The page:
Rob Parsons challenged me about my reticence to identify the Golden Guinea as a product of the house of Mentmore. Really, I have no difficulty in saying it’s a Mentmore pen but so far as I know, no invoice or advert has turned up making the attribution incontrovertible.
Styles of machining and methods of assembly together with nib types assure us that Mentmore made the Golden Guinea. That will do for me. More of a mystery is why anyone was prepared to pay £1.1/- for what is really a fairly ordinary pen when better pens were available for much less. That’s the power of advertising, I suppose.
Platignum is the other house brand of Mentmore. These were proudly sold on their cheapness and undoubtedly outsold all the Swans, Conway Stewarts and Onotos put together. You don’t see them now because they didn’t survive; maybe not always because of poor quality. When the ballpoint came along you would be reluctant to part with your gold nib Onoto and would put it away in a drawer but you would have no hesitation in consigning your old Platignum to the bin.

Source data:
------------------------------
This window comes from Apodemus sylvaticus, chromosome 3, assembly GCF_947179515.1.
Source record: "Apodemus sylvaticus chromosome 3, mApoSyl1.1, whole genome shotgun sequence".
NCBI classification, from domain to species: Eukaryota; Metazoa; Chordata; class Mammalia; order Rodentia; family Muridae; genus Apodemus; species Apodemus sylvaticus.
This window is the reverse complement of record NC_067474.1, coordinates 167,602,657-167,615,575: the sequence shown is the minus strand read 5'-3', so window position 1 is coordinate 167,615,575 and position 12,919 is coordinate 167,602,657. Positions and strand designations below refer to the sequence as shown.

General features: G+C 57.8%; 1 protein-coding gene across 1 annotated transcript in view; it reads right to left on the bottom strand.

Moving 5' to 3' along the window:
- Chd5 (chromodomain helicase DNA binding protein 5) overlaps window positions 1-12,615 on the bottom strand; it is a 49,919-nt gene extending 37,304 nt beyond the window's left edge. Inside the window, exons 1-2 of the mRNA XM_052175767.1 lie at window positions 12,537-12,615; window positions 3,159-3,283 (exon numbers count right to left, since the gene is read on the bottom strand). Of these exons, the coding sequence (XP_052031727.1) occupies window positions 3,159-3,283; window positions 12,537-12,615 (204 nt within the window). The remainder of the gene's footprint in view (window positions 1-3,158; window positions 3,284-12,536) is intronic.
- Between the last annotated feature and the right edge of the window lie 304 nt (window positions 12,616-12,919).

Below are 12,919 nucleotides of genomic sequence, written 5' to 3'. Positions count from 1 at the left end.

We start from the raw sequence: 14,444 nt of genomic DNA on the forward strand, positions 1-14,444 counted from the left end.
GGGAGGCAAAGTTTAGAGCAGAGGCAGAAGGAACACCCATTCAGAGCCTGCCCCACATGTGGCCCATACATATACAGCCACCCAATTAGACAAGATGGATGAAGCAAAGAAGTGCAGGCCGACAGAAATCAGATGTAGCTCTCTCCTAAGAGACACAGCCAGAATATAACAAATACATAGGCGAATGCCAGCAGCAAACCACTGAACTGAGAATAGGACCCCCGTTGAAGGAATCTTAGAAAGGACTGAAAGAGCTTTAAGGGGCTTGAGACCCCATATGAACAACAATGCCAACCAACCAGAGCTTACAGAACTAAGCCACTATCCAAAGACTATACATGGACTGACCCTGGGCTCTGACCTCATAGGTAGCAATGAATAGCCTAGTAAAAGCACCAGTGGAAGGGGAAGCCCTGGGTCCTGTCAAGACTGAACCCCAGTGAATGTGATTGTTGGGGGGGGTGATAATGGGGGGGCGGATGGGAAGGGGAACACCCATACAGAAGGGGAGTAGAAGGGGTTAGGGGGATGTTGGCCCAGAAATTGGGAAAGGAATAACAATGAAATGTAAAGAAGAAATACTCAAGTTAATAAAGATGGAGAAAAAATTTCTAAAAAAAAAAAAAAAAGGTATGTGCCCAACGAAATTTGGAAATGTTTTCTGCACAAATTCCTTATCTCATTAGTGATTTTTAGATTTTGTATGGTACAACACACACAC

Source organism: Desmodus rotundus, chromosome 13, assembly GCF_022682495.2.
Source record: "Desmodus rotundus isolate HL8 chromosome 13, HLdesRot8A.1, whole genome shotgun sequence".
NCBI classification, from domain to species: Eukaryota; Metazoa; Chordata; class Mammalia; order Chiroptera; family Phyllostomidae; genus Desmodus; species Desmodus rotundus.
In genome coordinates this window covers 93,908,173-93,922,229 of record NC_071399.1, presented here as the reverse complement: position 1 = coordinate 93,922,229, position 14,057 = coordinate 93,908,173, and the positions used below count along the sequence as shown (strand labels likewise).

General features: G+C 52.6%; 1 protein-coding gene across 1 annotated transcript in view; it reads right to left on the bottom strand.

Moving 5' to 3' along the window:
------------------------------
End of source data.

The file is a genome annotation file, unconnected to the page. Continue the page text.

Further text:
Platignum’s early claim to fame was its “special alloy” nib. Judging by how few of these have survived and the poor condition in which they have done so, there was nothing very special about it. Like many other base metal nibs of the early days Platignum nibs succumbed to the inks which seemed especially caustic then.
In their last days Platignum took over from Mentmore as the company’s main brand and became respectable, gaining a gold nib. These pens are good writers but still often suffer from plastic shrinkage. That was too much a Platignum tradition to leave behind.